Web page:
Long-awaited legislation to shake-up the public procurement regime, which governs £350bn of spend a year, will come before the House of Lords today. Here’s what you need to know
While levelling up and planning reforms dominated much of the Queen’s Speech last month, one piece of draft legislation with huge implications for the construction industry possibly went slightly under the radar.
The Procurement Bill, which will be debated by peers in the House of Lords today at second reading, will shake up the way in which public bodies purchase goods and services.
Much is at stake as public procurement accounts for around a third of public expenditure every year, totalling £357bn in 2021. The government is keen to create a “simpler and more transparent” system to replace European Union procurement rules post Brexit.
The bill will establish a single digital platform for supplier registration and enshrine objectives for public procurement including delivering value for money, maximising public benefit, treating suppliers equally and acting with integrity.
Under the new system buyers will be required to have regard to the government’s National Procurement Policy Statement which sets out proprieties for public procurement. The bill will also introduce new exclusion rules to tackle unacceptable behaviour and poor performance and arrangements to allow public authorities to buy “at pace” if necessary to protect life, health, public order or safety.
Plans to reform the procurement system were first published in a green paper in December 2020, followed by a public consultation which closed in March 2021. Legislation was expected last autumn but was delayed.
Here are a few key areas in which construction will be impacted.
Open frameworks – an opportunity for suppliers?
The bill proposes the introduction of open frameworks, which unlike the closed frameworks in procurement law to date, would allow new suppliers to join after the framework has been set up. These frameworks can be for up to eight years and must be reopened during this time at least once.
“We will have a procurement tool in our toolbox that will enable clients to approach the market on a more regular basis,” says Rebecca Rees, partner and head of procurement at law firm Trowers & Hamlins. She said that this would help combat one of the frustrations of the previous regime and allow frameworks to be “rejuvenated.” She says: “We have had some frameworks become redundant because construction companies or consultancies merged, went insolvent or reached capacity.”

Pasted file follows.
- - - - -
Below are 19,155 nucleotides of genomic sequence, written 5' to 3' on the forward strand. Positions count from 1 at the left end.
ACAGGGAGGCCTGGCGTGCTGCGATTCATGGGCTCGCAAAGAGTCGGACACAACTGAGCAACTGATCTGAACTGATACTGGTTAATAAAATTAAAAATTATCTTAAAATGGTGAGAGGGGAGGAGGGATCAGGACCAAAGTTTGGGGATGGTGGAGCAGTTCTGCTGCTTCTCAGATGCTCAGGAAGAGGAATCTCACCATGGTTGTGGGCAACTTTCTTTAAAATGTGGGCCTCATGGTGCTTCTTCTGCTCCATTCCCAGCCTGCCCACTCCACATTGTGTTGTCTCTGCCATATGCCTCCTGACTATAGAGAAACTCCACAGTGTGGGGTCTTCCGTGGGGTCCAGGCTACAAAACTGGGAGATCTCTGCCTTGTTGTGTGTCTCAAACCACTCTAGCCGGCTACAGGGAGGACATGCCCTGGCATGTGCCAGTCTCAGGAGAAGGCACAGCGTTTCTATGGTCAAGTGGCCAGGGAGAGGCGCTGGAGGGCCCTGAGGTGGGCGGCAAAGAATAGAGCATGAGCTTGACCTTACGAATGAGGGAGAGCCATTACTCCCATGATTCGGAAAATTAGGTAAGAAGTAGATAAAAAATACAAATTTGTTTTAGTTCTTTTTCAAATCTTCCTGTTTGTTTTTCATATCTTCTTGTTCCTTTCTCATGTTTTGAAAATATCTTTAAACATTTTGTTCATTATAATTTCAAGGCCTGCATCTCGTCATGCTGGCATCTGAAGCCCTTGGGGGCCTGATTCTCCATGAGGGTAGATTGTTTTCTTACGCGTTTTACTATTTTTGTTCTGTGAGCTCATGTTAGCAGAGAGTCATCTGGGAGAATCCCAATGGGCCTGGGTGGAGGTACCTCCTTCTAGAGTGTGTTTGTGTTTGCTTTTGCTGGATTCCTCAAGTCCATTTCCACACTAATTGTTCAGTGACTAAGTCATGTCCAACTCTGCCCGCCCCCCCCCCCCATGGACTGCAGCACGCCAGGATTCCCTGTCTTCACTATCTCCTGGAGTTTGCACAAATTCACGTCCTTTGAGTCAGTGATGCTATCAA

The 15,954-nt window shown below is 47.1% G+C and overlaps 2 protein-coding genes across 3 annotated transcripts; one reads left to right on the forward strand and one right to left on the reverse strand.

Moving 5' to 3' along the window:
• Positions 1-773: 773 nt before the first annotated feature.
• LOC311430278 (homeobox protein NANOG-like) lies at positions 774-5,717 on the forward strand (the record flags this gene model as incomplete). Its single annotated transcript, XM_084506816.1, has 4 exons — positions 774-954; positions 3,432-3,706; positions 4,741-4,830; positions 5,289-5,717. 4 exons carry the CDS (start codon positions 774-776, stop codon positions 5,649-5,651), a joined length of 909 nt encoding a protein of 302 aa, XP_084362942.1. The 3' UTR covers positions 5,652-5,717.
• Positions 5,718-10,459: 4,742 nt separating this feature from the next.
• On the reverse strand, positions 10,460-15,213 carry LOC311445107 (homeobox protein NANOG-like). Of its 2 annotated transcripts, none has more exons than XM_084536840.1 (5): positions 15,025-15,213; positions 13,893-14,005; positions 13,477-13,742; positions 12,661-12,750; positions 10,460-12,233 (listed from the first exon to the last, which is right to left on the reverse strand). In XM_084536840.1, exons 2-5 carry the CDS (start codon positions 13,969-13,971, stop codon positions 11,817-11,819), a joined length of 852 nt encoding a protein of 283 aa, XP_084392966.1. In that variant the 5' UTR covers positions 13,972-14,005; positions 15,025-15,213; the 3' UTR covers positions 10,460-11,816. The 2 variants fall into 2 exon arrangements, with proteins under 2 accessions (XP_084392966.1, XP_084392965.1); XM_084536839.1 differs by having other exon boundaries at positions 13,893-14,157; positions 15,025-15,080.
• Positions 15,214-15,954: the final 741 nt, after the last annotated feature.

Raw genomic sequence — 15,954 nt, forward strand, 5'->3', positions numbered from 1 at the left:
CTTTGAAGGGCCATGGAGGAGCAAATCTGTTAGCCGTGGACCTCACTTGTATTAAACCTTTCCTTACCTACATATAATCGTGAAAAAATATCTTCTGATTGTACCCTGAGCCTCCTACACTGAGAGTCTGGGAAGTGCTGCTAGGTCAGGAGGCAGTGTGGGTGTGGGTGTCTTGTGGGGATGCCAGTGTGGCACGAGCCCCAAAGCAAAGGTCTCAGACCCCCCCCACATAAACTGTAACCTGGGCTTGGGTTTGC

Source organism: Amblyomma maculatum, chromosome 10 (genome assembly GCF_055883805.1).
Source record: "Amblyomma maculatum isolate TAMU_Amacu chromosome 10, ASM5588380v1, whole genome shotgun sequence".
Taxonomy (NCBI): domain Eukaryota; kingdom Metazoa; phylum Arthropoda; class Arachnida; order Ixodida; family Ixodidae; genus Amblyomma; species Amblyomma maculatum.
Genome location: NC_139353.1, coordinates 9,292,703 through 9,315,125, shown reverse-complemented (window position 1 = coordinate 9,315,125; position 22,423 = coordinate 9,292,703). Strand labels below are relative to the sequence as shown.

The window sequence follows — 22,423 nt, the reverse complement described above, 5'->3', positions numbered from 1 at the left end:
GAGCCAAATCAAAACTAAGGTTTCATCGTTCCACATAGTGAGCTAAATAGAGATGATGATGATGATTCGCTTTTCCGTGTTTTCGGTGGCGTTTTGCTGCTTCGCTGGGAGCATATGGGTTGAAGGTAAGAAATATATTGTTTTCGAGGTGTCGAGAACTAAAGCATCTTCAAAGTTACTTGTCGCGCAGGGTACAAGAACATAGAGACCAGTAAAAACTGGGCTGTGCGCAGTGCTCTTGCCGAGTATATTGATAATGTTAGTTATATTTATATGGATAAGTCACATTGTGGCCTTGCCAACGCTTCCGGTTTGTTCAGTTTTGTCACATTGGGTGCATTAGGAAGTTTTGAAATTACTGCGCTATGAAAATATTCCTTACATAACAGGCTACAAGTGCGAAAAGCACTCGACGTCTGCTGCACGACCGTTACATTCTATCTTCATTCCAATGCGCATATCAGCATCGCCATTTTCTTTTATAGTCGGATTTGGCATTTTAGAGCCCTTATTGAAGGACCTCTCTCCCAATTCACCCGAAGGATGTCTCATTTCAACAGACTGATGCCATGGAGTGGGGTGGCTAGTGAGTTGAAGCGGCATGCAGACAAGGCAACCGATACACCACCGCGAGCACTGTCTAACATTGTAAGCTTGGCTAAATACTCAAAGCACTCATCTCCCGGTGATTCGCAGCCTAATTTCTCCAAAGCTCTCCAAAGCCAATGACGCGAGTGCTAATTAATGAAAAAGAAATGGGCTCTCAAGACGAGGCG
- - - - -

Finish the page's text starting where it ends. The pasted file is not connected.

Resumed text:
However, global law firm Squire Patton Boggs, warned the move could create extra costs for suppliers. They said: “There is a real risk that this will create uncertainty and an increased administrative burden on suppliers under those frameworks.”
A greater emphasis on social value: from MEAT to MAT
Under an eye-catching proposal in the bill, procurers will be required to base their bids on the “most advantageous tenders” (MAT) rather than the previous “most economically advantageous tender” (MEAT). This removal of the word “economically” is intended, says the government, to “provide greater reassurance to contracting authorities that they can take a broader view of what can be included in the evaluation of tenders in assessing value for money including social value”. Procurers will still have to evaluate on an objective and consistent basis and bids must be relevant to the subject matter of the contract.
The government also considers this move will support the levelling up agenda by encouraging contractors to look at social value.
Existing guidance under the Public Contracts Regulations 2015 makes it clear that tenders under MEAT can be assessed using the best price-quality ratio which can be assessed on environment or social aspects. However, Rees says the proposed change in the bill is “shouting it through a loudspeaker” to public authorities that they can take into account social and environment considerations, particularly as some local authorities are still hesitant to award contracts on ‘non-commercial considerations’.
A key question will be how public sector clients can assess different bids if suppliers use different, possibly less understood and less consistent measures around social value.